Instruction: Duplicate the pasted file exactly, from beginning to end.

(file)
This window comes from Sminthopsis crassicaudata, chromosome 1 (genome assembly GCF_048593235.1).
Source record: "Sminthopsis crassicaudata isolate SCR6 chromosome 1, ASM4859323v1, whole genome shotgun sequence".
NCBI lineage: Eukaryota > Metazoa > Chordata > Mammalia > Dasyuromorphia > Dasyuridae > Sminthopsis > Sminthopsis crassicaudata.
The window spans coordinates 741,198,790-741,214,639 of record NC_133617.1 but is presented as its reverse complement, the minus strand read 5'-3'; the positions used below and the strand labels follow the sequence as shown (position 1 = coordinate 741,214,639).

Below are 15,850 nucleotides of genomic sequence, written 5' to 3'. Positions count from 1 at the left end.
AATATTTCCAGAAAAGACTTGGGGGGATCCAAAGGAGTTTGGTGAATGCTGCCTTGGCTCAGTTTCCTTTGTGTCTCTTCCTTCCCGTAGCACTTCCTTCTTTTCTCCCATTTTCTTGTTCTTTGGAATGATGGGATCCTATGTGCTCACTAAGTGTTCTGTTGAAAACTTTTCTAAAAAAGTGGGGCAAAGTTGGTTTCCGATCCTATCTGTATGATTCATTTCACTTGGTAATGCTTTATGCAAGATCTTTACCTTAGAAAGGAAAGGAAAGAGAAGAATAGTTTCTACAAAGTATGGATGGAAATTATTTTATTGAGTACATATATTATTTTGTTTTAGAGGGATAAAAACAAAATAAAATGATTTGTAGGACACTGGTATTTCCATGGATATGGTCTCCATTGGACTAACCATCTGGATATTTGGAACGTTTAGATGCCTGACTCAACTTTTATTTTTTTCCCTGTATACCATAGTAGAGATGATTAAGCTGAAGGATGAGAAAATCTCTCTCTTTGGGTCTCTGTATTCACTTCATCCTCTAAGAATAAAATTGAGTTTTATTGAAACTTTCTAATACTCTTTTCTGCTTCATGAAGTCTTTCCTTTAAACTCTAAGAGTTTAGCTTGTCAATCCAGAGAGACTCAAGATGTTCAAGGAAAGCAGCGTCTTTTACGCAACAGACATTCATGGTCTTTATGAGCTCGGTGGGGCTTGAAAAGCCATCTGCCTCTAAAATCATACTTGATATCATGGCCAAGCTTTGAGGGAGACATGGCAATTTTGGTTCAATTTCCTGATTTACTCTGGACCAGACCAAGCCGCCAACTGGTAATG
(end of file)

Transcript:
This window comes from Sminthopsis crassicaudata, chromosome 1 (genome assembly GCF_048593235.1).
Source record: "Sminthopsis crassicaudata isolate SCR6 chromosome 1, ASM4859323v1, whole genome shotgun sequence".
NCBI lineage: Eukaryota > Metazoa > Chordata > Mammalia > Dasyuromorphia > Dasyuridae > Sminthopsis > Sminthopsis crassicaudata.
The window spans coordinates 741,198,790-741,214,639 of record NC_133617.1 but is presented as its reverse complement, the minus strand read 5'-3'; the positions used below and the strand labels follow the sequence as shown (position 1 = coordinate 741,214,639).

Below are 15,850 nucleotides of genomic sequence, written 5' to 3'. Positions count from 1 at the left end.
AATATTTCCAGAAAAGACTTGGGGGGATCCAAAGGAGTTTGGTGAATGCTGCCTTGGCTCAGTTTCCTTTGTGTCTCTTCCTTCCCGTAGCACTTCCTTCTTTTCTCCCATTTTCTTGTTCTTTGGAATGATGGGATCCTATGTGCTCACTAAGTGTTCTGTTGAAAACTTTTCTAAAAAAGTGGGGCAAAGTTGGTTTCCGATCCTATCTGTATGATTCATTTCACTTGGTAATGCTTTATGCAAGATCTTTACCTTAGAAAGGAAAGGAAAGAGAAGAATAGTTTCTACAAAGTATGGATGGAAATTATTTTATTGAGTACATATATTATTTTGTTTTAGAGGGATAAAAACAAAATAAAATGATTTGTAGGACACTGGTATTTCCATGGATATGGTCTCCATTGGACTAACCATCTGGATATTTGGAACGTTTAGATGCCTGACTCAACTTTTATTTTTTTCCCTGTATACCATAGTAGAGATGATTAAGCTGAAGGATGAGAAAATCTCTCTCTTTGGGTCTCTGTATTCACTTCATCCTCTAAGAATAAAATTGAGTTTTATTGAAACTTTCTAATACTCTTTTCTGCTTCATGAAGTCTTTCCTTTAAACTCTAAGAGTTTAGCTTGTCAATCCAGAGAGACTCAAGATGTTCAAGGAAAGCAGCGTCTTTTACGCAACAGACATTCATGGTCTTTATGAGCTCGGTGGGGCTTGAAAAGCCATCTGCCTCTAAAATCATACTTGATATCATGGCCAAGCTTTGAGGGAGACATGGCAATTTTGGTTCAATTTCCTGATTTACTCTGGACCAGACCAAGCCGCCAACTGGTAATG